Release Date: September 21, 2015
“Don’t Let Me Be Misunderstood,” the final song and only cover on Lana Del Rey’s wistfully catatonic third LP, Honeymoon, has — like the singer formerly known as Lizzy Grant and, let us not forget, Gangster Nancy Sinatra — gone through a series of reinventions. Nina Simone’s dolorous 1964 original preceded the Animals’ kicked-up contender for top of the charts, only to be blasted into dusty memory by the lusty horns in Santa Esmerala’s (ten-minute long!) disco reboot. “Baby, you understand me now,” Del Rey murmurs through lazy lips over a slowed-down, thinned-out version of that iconic organ phrase; and yet another layer of meaning swims to the hazy surface of a half-century-old song. “I try so hard, please don’t let me be misunderstood.”
All evidence on Honeymoon to the contrary of that first clause: Del Rey can barely muster the energy to match her mouth movements to the backing vocal in the video for “High by the Beach,” admittedly an album, well, highlight with its lightly blipping jj synths and baby-soft trap beats. If Simone’s “Misunderstood” can be read through the lens of the civil rights movement, Del Rey’s ode to the finer things in her life can also be interpreted as her fighting against external circumstances she had little control over. “The truth is,” she sighs, “I never bought into your bullsh—t when you would pay tribute to me.” Though such hunger games gifted last year’s Ultraviolence with the best album sales by a female artist since Beyoncé‘s 2013 self-titled LP,
Upon first listen, Honeymoon‘s languorous pace and muted instrumentation can inspire yearning for the singer’s early, more indelibly varied smashes: “Video Games,” “Blue Jeans,” “Summertime Sadness” (and fellow provocateur-in-weed Miley Cyrus‘ acoustic cover). But Born to Die, despite its high points, was a melodramatic mishmash at once ambitious and directionless: Del Rey’s candy-swaddled voice struggled to distinguish itself from an overwrought suite of studio tools and orchestras of live stringed instruments. And Ultraviolence, though more streamlined, was mostly overshadowed by its more muscular sound of wah-wah pedals and ’70s guitar rock — a vintage look that some wrongly attributed only to producer Dan Auerbach. As if speaking to her old self, the one that nearly lost her way among production bells and whistles, Del Rey asks on “Art Deco” — her voice the most inviting it’s ever been even as it floats to loftier, more dismissive registers above foggy film noir saxophone curls — “You want more? Why?”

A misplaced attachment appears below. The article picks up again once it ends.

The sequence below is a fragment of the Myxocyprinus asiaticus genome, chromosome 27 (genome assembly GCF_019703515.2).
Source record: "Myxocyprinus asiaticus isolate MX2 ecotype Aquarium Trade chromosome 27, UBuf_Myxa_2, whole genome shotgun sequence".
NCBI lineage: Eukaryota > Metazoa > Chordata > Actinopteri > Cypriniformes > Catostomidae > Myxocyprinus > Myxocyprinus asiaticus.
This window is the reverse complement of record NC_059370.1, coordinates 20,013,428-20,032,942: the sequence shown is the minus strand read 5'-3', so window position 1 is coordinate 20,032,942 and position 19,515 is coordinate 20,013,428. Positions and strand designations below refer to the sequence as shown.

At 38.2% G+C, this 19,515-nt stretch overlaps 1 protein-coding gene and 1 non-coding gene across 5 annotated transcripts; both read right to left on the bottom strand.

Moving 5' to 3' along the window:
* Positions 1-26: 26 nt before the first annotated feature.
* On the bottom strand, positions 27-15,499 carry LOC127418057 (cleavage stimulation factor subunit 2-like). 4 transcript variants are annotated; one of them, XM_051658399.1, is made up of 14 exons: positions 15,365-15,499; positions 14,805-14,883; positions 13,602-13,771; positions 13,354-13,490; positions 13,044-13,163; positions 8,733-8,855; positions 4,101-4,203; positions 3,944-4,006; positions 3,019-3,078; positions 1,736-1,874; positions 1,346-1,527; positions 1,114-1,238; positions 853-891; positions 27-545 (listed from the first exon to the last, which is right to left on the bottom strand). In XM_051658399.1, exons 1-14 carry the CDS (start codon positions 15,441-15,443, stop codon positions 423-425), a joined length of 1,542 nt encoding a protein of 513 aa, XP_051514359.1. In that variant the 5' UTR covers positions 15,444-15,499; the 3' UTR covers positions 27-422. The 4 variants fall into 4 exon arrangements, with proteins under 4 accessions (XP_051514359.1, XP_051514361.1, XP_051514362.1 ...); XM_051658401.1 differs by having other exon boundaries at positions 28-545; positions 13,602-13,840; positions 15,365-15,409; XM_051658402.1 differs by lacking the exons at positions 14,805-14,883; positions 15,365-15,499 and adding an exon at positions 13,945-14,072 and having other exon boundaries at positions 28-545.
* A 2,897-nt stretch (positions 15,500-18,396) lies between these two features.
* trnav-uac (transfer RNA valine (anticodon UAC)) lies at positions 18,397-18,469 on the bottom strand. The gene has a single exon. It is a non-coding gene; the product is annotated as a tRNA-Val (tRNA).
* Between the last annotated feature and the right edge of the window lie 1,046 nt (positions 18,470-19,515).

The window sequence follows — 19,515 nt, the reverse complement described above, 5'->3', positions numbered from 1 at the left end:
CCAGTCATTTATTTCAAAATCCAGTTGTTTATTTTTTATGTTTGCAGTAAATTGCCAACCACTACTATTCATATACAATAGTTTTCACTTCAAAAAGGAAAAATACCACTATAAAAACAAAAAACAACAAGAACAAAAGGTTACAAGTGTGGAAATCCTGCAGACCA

Indeed, why? That’s one of the reasons Honeymoon can take so long to come to terms with the first time around: The most anticipated pop albums of a given year have rarely proceeded at the pace of the ocean eroding the land into beaches. Is she even trying? Does she even care anymore? Especially “Honeymoon,” which opens the album with seemingly never-ending enunciations of cruuuiiising to the bluuueees on Wilshire Boulevaaaaaard — it’s just too much of not very much, even though the album credits are just as complex as any Rihanna creation (except for writing and production, almost solely credited to Del Rey and Rick Nowels). What’s that sound, or lack thereof? It’s the sound of Del Rey’s DGAF performance style, which is to say, doing things at the pace of watching petals fall off of a dying flower — singing “soft grunge to soak up the noise,” which we knew she was (weakly) capable of beforehand, anyway.
She fills the space with more intellectual depth than she’s shown before, incorporating T.S. Eliot’s apropos poem “Burnt Norton” as a space-age interlude. Ignoring the most offensively nonsensical of her lyrics (“Baby you’re so ghetto / You’re looking to score”), such a relatively monochrome album spans a breadth of cultural markers. Many of the 14 tracks meander like scenes in a Sophia Coppola film, all variations on depression and scenic pans of sparkling cities and desert expanses — or perhaps it might be more accurate to say an afternoon spent watching shirtless men play volleyball in the sand, as on “Music to Watch Boys To.” Dim congas and wisps from a flautist place Del Rey in a ’53 Bel Air sedan on the Cuban streets, while a violin screams to mind a particularly un-chaste love scene from a Sean Connery-era James Bond film. She shouts out (well, mutters out) to David Bowie on piano ballad “Terrence Loves You” (“Ground control to Major Tom”), and the lugubrious “Salvatore” follows, somewhat in the occasionally ham-fisted tradition of Dean Martin’s 1953 hit, “That’s Amore” (wherein she rhymes “cacciatore” with “ciao amore”).
“I’ve got nothing much to live for / Ever since I found my fame,” Del Rey moans on her dirge-like ode to spaghetti westerns “God Knows I Tried,” the production saturated with the cricket sounds of a hot early evening. It’s the album’s most depressing moment, but also its most winking. She finally knows she has everything to live for, with or without money. Or a man.